Why should plastic granules be dried?
mo explains: The moisture content of the feed material has a significant impact on the reliability of processes and the quality of the end product.
When manufacturing plastics, it is essential to ensure that the moisture content of the feed material is just right. In the case of injection moulding, for example, too much water in the plastic can cause all manner of problems – affecting not only the manufacturing process, but also the quality of the finished product.
At the root of the problem lies the way plastics behave when they come into contact with moisture in the air. Many plastics are hygroscopic, meaning they absorb water right into the molecular structure of each individual granule. The resulting liquid content is sometimes referred to as ‘core moisture’.
In the case of non-hygroscopic plastics, on the other hand, moisture only collects on the surface of the material. A word of caution, however: in some instances, the fillers and reinforcing agents used in non-hygroscopic plastics can also absorb moisture.
During processing, the consequences of excess moisture range from vapour bubbles, foaming, problems filling the mould and deformation of the moulded part to inconsistent viscosity, oscillating process parameters, and fluctuations in throughput. Moreover, issues can arise further downstream for example; during painting.
In certain plastics, the presence of water during the melt phase triggers a chemical reaction called hydrolysis, which alters the molecular structure, reduces the molecular weight, and lowers viscosity as a result.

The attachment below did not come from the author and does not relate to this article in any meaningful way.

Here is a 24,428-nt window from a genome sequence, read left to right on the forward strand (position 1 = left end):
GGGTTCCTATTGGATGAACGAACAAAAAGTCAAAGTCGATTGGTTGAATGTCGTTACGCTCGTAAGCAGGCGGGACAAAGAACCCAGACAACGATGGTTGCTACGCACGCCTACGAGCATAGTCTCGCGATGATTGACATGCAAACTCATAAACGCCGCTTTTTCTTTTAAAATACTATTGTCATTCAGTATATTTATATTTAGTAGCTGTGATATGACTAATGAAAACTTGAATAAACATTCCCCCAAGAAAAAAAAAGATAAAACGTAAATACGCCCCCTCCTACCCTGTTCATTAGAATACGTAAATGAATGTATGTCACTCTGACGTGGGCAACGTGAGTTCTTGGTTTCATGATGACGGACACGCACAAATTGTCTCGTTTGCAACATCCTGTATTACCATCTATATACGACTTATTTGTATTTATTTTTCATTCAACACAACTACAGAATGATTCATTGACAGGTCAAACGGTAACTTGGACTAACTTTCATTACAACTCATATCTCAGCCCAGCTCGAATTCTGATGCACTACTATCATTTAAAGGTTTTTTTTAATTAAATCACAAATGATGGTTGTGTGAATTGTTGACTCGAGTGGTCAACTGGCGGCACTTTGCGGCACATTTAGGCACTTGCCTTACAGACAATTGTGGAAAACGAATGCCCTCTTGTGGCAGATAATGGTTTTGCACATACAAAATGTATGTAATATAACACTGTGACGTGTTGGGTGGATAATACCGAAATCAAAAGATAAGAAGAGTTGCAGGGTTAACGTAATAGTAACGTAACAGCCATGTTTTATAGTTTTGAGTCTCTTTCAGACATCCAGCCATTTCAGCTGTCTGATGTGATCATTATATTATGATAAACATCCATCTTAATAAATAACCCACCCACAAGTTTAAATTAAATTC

When assessing the impact of moisture on product quality, it is important to recognise that not all problems are necessarily visible. Hidden flaws such as reduced mechanical strength can only be discovered using suitable methods of analysis, mostly by means of destructive testing.
On the whole, material with excessively high moisture content can negatively impact moulded parts in practically every aspect – not only their mechanical properties, but also their optical, chemical and physical characteristics. The most obvious issues include streaks, cavities and holes, and bubbles on the surface.
However, it is also important that plastics are not over dried. They must contain a certain level of moisture if they are to be processed effectively. Each individual resin will have a specific value, calculated and stated by the manufacturer.
In conclusion, a defined and consistent residual moisture content is essential if you are to avoid waste and ensure high-quality finished products. Be careful not to overdo it, however – overly dry plastics cause problems all of their own.
Next time, mo’s corner will tackle the multifaceted issue of drying.
What different kinds of of dryers are available? More information you can find on www.motan-colortronic.com